Runway Pioneer: Stella's size didn't slow her down: In the '90s she modeled for Jean Paul Gaultier and Thierry Mugler, and appeared in Madonna's Sex book and video. "I used to walk around in a tight dress, looking gigantic, alongside skinny supermodels like Kate Moss, Claudia Schiffer and Naomi Campbell. I felt totally confident because of my inner strength."
Weighty Issues: Despite a recent 40-pound loss—"No big deal; I just wanted to be lighter and healthier"—Stella isn't interested in sylph-hood: "I'm not about to be a size 8. I'm still a big girl. I like to say that my hourglass figure is more like an hour and a half!"
She Knows Drama: Stella isn't the tailored-suit type; she's inspired by Old Hollywood glamour (red lips, plunging neckline) and advises larger women to avoid oversize clothing: "It's so wrong to cover yourself up." Nor is she shy about jewelry. "A teeny band on my finger would disappear; my look demands something chunky."
Family Values: "I'm super top-heavy, with a slim bottom, and clothing was a problem when I was growing up: Things didn't fit, or they looked too provocative. I was teased a lot." Her parents saved the day, making her feel "beautiful and comfortable"; her mother remade entire dresses so that Shoshanna could wear a bra underneath, and suggested that her daughter wear two bras during athletic activity so she wouldn't jiggle.
Technical Support: Shoshanna has a mission—helping busty women look great in things they thought would never work on them, like strappy dresses and swimsuits (hers have built-in boning). But her designs aren't just for the big-breasted. "I want to embrace all body types," she says. "Our swimsuit tops go from A to DDD."
Discreet Charm: "I feel uncomfortable when someone stares at my chest," Shoshanna says, so instead of low-cut tops, she does strapless—a way to show her bust that doesn't involve a lot of bare skin. She thinks that women with sexy bodies gravitate toward "wholesome fabrics" (like the seersucker dress here) to reduce the va-va-voom factor.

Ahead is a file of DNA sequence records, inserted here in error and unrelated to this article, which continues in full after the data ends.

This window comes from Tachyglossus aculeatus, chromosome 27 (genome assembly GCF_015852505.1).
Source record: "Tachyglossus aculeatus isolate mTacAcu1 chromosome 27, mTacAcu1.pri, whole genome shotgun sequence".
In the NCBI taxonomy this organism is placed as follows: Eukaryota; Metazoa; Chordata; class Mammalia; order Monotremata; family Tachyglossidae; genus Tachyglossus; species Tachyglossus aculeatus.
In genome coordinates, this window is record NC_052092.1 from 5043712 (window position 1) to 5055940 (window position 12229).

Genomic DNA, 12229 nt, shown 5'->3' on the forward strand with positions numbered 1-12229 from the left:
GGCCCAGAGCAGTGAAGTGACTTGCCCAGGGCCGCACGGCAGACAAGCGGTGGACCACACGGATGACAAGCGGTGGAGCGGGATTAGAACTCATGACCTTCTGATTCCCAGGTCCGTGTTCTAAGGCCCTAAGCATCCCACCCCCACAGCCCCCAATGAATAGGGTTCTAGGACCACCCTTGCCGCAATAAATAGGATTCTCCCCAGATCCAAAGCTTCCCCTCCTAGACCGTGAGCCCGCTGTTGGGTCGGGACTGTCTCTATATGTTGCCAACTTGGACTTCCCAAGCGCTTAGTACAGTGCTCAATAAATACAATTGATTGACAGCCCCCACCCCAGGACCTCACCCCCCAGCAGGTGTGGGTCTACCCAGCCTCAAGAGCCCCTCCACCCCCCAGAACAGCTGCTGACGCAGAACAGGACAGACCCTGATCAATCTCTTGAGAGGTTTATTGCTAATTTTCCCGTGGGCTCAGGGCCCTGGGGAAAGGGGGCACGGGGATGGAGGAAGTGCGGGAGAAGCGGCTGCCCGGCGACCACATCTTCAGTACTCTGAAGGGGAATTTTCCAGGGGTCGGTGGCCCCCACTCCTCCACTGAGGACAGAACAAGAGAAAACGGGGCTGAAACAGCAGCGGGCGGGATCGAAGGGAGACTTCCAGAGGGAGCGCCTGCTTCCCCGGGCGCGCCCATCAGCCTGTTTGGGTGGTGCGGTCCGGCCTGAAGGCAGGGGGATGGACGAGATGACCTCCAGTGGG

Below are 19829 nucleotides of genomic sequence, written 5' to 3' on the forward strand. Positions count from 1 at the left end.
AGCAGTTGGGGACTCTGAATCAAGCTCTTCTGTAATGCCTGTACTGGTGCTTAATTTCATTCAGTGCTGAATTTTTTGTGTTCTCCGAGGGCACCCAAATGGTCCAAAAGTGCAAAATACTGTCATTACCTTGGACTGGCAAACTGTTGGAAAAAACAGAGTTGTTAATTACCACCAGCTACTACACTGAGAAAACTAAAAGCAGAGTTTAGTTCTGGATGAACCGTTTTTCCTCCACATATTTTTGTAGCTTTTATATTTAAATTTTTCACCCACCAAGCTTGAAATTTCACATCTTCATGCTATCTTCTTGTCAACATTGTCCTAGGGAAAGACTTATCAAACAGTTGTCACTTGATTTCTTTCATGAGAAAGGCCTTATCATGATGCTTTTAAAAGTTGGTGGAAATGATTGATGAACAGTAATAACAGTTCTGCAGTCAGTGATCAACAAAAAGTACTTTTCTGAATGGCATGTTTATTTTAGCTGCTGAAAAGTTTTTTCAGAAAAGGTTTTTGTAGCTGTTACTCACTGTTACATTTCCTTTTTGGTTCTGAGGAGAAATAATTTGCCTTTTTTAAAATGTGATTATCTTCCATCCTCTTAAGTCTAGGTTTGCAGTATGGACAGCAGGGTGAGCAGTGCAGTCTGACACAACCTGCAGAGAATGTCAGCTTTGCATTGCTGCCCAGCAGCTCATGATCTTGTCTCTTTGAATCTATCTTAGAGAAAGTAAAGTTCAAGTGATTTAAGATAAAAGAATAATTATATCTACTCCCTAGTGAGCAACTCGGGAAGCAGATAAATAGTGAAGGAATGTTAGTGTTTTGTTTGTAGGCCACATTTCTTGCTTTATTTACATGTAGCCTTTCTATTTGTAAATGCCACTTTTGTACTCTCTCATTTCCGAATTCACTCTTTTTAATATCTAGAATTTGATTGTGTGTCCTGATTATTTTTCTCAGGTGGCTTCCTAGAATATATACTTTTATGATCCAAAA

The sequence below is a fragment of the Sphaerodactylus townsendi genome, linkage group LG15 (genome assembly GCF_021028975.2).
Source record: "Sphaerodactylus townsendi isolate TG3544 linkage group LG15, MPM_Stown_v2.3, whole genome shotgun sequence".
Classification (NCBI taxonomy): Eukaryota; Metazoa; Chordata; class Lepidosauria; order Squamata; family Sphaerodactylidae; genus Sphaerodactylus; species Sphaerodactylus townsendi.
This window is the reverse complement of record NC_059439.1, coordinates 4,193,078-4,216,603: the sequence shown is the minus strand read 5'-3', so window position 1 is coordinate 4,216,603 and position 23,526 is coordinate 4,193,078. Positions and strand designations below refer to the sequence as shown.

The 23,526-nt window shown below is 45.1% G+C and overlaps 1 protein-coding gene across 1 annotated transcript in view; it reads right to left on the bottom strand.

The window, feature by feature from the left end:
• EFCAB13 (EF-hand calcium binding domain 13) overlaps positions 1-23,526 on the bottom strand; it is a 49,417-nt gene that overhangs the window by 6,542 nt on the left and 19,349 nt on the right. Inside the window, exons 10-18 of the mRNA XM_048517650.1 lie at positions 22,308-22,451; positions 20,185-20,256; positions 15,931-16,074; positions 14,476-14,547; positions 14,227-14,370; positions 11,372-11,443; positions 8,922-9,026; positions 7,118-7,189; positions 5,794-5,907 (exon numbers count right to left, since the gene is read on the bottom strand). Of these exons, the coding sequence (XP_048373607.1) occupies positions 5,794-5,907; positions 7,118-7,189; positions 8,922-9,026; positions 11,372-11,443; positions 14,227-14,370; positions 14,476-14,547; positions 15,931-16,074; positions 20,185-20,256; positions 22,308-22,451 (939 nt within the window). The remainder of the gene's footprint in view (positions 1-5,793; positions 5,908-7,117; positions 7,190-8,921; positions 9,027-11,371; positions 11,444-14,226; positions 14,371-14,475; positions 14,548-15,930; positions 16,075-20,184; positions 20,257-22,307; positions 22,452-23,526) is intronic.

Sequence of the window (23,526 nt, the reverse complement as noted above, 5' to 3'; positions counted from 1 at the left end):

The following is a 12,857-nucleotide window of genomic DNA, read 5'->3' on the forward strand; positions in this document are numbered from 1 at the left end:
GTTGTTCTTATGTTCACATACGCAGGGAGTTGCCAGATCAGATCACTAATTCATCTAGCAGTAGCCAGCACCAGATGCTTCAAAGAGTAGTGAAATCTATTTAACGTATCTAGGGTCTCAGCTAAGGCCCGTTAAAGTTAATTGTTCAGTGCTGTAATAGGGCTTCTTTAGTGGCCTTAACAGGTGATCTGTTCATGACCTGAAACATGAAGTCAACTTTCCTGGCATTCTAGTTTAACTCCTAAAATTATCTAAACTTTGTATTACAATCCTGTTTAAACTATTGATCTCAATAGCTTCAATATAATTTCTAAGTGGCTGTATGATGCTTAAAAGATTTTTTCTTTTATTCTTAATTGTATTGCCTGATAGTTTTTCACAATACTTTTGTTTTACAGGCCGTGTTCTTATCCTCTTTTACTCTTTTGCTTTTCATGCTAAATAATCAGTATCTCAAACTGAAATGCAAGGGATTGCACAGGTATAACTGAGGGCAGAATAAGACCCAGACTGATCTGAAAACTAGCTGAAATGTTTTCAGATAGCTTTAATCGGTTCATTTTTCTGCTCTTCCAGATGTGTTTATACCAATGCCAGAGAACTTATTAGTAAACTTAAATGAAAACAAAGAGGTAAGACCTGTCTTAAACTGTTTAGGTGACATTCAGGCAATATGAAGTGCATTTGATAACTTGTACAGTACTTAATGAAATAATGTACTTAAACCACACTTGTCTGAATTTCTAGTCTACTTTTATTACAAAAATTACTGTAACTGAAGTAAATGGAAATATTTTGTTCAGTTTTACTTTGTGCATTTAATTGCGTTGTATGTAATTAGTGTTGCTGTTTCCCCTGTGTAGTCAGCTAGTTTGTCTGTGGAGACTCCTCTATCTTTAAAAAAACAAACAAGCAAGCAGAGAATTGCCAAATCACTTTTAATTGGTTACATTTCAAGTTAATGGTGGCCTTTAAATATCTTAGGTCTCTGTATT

Blonde Venus: Amy still remembers the names she was called as a kid: Daddy Long Legs, Amazon Amy, Jolly Green Giant. But her mother urged her to be proud of her statuesque proportions, and that helped; so did voluptuous actress heroes like Sophia Loren, Anita Ekberg, and Mae West. "I'm the quintessential big blonde—the only time I've felt like a shrimp was next to [seven-foot-tall basketball superstar] Patrick Ewing."
Club Queen: A glamorous presence on the nightlife circuit ("I have 20-hour days—I don't need to go to the gym"), Amy has been clubbing since she was 15: Her extra-long legs came in handy when she was a New Jersey teenager sneaking out her bedroom window to make the Manhattan scene.
Learning Curves: "It's important to embrace who you are," Amy says, "and I'm never going to be a skinny girl. It's sad: I love fashion, but it's not necessarily inclusive." She works her cleavage, adores Donna Karan ("She dresses women of all sizes"), and eschews anything bare ("I have to wear a bra") or super short ("I hate my chub knees").